It started when Michael Whalen bought his first Nativity scene when he was 6 years old. Now his collection has snowballed to more than 400 different Nativity scenes, most of which can be seen by the public noon-7 p.m. Dec. 26-28 at in downtown New Baltimore.
"We do it for two reasons," says the Clinton Township resident and retired mortgage representative. "One is for the beauty of it all, the faith and the art."
"The other is for the food pantry," said Whalen. All donations from people who visit go to "In this economy, they've been hit a lot. Their requests have gone up dramatically."
Whalen, his wife, Theresa, his daughter, Jenny, and other volunteers spend more than three days unpacking and setting up the displays, all for charity.
"This helps people keep going when things get bad," he said.
The Christmas Collection
Whalen really started putting effort into his collection when he was around 30 years old. Since then, he has amassed not only a collection of art, but also a network of friends who collect pieces for him and several trips of his own throughout the world.
"Australia is the farthest I've gone and gotten a piece," said Whalen. "I've been to Morocco but I would love to get out there into Africa."
Last month he attended a global convention of Nativity scene collectors in Toronto, where he met new people and traded pieces. Through these groups he even met Wally Bronner, founder of the famous Bronner's Christmas Wonderland in Frankenmuth, MI.
"It's grown on me," says Whalen's daughter, Jenny. "It's the different cultures that I get to see and how one subject can be seen differently from country to country, and even state to state."
Nine years ago the Whalens showed off their collection in their own home, but it wasn't until a collector friend gave Michael the idea to host the display somewhere else that he started setting up events like this one. This year will be the fourth year for him at St. Mary's.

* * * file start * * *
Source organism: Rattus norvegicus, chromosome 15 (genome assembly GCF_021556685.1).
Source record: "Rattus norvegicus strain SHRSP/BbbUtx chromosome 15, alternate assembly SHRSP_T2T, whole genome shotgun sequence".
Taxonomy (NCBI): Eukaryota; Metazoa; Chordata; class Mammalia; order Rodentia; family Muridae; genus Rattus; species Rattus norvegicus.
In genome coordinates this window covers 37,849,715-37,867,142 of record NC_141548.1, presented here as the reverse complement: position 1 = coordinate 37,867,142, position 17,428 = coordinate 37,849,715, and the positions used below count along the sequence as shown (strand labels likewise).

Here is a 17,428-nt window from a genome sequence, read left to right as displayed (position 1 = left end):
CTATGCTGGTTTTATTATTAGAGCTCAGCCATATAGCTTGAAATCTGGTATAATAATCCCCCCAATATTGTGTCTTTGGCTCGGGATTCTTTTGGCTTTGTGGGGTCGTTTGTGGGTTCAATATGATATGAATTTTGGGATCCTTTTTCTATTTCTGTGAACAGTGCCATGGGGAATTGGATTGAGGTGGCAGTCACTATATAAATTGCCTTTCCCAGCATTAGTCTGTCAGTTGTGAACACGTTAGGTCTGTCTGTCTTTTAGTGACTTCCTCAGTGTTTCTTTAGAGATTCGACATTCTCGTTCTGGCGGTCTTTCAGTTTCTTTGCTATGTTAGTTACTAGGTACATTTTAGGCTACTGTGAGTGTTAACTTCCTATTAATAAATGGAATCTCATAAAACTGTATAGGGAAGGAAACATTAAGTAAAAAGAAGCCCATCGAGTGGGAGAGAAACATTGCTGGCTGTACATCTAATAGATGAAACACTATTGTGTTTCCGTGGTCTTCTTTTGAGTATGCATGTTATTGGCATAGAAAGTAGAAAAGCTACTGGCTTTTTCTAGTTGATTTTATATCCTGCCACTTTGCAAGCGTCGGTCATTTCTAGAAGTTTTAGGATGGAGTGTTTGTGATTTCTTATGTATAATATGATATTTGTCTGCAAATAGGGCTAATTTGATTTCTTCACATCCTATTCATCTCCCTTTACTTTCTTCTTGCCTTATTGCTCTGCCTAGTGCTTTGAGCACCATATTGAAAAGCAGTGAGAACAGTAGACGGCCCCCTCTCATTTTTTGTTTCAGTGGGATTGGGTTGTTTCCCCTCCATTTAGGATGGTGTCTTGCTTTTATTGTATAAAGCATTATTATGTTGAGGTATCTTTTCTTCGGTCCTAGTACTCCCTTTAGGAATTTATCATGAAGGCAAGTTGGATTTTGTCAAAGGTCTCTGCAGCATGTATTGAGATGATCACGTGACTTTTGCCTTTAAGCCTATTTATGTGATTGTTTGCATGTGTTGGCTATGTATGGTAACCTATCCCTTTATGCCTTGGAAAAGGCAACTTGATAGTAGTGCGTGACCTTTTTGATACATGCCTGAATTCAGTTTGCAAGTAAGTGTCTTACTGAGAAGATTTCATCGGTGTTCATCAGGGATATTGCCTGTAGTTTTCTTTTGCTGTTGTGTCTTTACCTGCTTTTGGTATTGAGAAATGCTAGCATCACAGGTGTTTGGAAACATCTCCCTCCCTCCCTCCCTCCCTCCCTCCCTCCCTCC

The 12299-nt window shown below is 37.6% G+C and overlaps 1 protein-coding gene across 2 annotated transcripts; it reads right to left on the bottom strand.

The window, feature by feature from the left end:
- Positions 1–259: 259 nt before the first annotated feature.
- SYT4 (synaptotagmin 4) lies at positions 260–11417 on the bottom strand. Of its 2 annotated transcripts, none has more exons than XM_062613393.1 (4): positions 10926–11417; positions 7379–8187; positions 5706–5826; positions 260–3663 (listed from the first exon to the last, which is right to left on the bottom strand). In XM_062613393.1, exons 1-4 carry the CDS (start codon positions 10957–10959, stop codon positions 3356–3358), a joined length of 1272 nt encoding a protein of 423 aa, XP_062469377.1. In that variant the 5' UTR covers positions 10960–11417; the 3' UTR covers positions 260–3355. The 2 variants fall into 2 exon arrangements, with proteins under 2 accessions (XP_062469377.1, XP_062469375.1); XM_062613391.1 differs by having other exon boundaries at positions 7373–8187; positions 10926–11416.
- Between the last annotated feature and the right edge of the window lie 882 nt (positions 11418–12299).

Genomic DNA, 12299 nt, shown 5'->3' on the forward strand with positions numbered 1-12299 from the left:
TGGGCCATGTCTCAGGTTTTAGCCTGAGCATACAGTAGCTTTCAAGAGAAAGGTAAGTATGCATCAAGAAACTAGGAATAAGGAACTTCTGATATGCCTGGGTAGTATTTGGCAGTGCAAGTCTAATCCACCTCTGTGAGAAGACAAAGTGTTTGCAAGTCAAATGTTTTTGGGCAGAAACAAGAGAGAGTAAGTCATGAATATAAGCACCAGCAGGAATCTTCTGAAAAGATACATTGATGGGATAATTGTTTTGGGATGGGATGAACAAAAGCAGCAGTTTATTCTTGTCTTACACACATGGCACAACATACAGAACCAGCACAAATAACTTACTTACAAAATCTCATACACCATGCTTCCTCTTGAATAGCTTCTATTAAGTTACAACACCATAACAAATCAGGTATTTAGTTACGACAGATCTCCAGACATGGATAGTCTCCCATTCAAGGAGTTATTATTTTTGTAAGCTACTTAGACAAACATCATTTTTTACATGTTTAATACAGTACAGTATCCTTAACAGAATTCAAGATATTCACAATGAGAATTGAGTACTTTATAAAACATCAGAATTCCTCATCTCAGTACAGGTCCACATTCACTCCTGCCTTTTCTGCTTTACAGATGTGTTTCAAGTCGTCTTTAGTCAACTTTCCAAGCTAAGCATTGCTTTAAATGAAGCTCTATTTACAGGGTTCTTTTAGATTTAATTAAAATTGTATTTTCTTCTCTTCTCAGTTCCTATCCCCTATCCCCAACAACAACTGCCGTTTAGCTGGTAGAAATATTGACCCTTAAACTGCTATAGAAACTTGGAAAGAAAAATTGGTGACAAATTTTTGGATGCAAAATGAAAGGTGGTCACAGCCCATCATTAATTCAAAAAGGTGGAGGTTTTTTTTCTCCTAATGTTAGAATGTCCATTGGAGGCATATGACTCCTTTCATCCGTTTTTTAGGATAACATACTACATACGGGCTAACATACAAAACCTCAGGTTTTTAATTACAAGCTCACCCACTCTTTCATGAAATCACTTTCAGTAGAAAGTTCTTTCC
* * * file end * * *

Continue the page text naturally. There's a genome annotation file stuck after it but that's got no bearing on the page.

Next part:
"We make sure people think it's not solely about the religious aspect, but also about the cultures, what people see around the world."
Many Places, Many Materials
Whalen has sets from all over the globe, in all shapes, sizes, prices and materials imaginable.
A scene from the Czech Republic has more than 30 pieces of decorated paper on wooden cutouts, while one from Russia that Whalen keeps at home is as small a golf ball and requires a magnifying glass to see all the detail.
"It really hit me when I saw how different they could be," said Whalen of when he first realized he wanted to collect them.
One set is made of finger puppets. New this year is a set from South Africa made from recycled Coca-Cola cans, which is on display next to ones made out of newspapers and even compacted coal dust. One from Germany is made out of chocolate, while another from Africa is made from solidified mud and dung.
One of the most popular ones for Metro Detroiters is a set made from recycled car parts sent from Peru.
Wax, glass, wool and many other materials have been made into the Christmas art, and it's come from everywhere on Earth.
Whalen can't really say which piece is the most expensive. Some are one-of-a-kind, and some were made from companies that no longer exist or artists who have passed away.
Whalen can say, however, is that his favorite one is a Native American-themed Nativity from Colorado, where the wise men bring gifts of corn and hides. He says it shows how unique to an area a scene can get, and he also got the set the year his daughter was born.
EDITOR'S NOTE: Jenny Whalen is the editor of Macomb Patch.